One great way to promote constant education and mastery of career skills is by encouraging your staff to learn from each other. If you paired that newbie with an experienced staff member who shares their experience, the new one would get some great insight and the experienced one would learn more too (nothing teaches you like teaching someone else). It’s a real win-win situation.
So, what’s a computer have to do with this? Everything.
Computers multiply. No, not just numbers, but you and your ability to communicate. Just think of that email you sent to your five board members. You didn’t need to write five different emails. You just sent one message to five individuals simultaneously. Job done!
What if you could do the same by multiplying an experienced staff member’s knowledge? Or tapping into an international expert’s knowledge on the same subject?
Either could be a real game changer, making your program more efficient with time, money, and service delivery.
Well, you have a couple of options.
You can create your own content.
This is easier than you’d imagine. It doesn’t need to be commercial-grade quality. A desktop video camera, a nice background (or but an inexpensive backdrop from eBay or Amazon) and a microphone (even one embedded in the camera) will get you started. Sign up for a program like Screencast-o-matic or Zoom, and just start talking. It helps a lot to first outline what you’re going to say, but if you’ve done a PowerPoint presentation, you can do this just about as easily.
As you might imagine, creating your own content gives your staff exactly what you think they need. Plus, it can be a great team building and professional development exercise. Even your newest staff person or volunteer can participate by contributing their thoughts as someone new to the field. The most experienced staff can be “editorial directors,” making sure that the content is consistent with your nonprofit’s mission and values.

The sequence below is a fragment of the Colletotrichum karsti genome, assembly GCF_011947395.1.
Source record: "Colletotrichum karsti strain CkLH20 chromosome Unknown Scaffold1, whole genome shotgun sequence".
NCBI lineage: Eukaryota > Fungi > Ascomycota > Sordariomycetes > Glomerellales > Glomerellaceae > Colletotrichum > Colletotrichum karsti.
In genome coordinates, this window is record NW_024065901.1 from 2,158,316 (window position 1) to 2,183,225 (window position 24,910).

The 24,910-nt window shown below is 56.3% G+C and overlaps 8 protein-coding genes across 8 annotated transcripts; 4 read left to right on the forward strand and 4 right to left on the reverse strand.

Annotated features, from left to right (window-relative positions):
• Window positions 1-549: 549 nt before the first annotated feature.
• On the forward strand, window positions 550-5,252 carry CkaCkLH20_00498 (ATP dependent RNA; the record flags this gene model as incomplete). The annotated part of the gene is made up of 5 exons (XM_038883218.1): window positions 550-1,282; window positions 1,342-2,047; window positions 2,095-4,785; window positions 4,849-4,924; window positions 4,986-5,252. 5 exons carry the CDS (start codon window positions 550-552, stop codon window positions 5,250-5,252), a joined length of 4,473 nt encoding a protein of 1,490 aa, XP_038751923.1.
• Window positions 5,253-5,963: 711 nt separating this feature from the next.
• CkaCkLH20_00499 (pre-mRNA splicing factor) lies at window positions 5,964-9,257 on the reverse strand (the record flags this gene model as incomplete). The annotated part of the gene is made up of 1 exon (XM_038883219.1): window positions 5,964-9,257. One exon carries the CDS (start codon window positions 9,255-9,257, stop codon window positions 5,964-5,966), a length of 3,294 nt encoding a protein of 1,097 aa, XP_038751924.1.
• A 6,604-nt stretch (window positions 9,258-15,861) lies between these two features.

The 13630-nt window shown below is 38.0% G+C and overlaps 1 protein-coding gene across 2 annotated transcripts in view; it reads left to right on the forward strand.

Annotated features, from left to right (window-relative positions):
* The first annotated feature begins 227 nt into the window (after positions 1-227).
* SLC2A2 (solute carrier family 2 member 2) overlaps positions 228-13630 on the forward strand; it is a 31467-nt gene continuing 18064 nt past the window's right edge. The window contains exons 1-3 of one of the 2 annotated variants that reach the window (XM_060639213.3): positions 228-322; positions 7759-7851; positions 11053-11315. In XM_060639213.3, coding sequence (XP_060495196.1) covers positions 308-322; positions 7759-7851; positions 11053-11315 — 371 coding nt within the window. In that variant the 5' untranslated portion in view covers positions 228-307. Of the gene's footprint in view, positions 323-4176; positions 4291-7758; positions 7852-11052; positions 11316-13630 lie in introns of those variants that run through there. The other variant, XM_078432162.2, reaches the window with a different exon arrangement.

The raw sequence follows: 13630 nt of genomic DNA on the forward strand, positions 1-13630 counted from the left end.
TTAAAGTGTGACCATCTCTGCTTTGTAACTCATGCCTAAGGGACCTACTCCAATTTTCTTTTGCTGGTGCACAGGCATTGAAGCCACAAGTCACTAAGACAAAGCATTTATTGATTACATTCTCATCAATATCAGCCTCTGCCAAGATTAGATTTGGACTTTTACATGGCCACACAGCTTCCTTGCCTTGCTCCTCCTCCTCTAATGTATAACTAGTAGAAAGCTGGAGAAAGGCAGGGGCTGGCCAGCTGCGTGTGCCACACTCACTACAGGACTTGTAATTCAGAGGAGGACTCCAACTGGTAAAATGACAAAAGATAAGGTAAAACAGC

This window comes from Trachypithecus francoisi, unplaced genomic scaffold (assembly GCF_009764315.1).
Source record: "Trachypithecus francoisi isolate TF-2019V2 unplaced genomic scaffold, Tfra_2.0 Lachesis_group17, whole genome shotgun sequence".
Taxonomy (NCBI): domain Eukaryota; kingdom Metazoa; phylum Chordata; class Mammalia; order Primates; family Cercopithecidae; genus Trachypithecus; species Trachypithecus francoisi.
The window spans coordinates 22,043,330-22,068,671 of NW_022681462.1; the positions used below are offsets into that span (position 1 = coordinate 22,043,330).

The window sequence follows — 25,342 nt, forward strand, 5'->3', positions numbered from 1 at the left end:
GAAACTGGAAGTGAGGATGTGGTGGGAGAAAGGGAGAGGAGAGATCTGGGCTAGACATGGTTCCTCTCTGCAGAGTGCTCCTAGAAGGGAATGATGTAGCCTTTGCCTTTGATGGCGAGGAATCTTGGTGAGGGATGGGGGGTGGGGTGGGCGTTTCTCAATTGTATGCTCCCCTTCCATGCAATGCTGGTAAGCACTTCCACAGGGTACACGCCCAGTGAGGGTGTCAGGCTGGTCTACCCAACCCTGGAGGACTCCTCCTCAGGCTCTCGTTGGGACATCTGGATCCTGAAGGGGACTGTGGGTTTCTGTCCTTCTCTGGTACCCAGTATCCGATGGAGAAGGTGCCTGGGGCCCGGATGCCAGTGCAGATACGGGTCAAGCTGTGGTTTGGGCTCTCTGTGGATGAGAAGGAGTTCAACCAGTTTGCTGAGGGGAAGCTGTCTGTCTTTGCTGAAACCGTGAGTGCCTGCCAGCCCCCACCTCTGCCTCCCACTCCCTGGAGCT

Good news? The DIY approach saves you money and can be great professional development in itself, but it will take time that could be better spent elsewhere. So what are your other options?
You can purchase content.
There’s some great content out there on just about any nonprofit topic. Of course, it won’t be specifically crafted to your organization, but there are a lot of other advantages. First, it saves time to buy your training resources “off the shelf.”
Second, and maybe most important, purchasing pre-made content allows you to stand on the shoulders of giants. Let’s say you buy training from a world-renowned expert on, say, accounting. By bringing everyone together in front of a big screen, the entire staff gets all of the best practices on the subject, and knows that everyone else did, too. Plus, the training keeps participants’ attention because it’s remarkably well produced.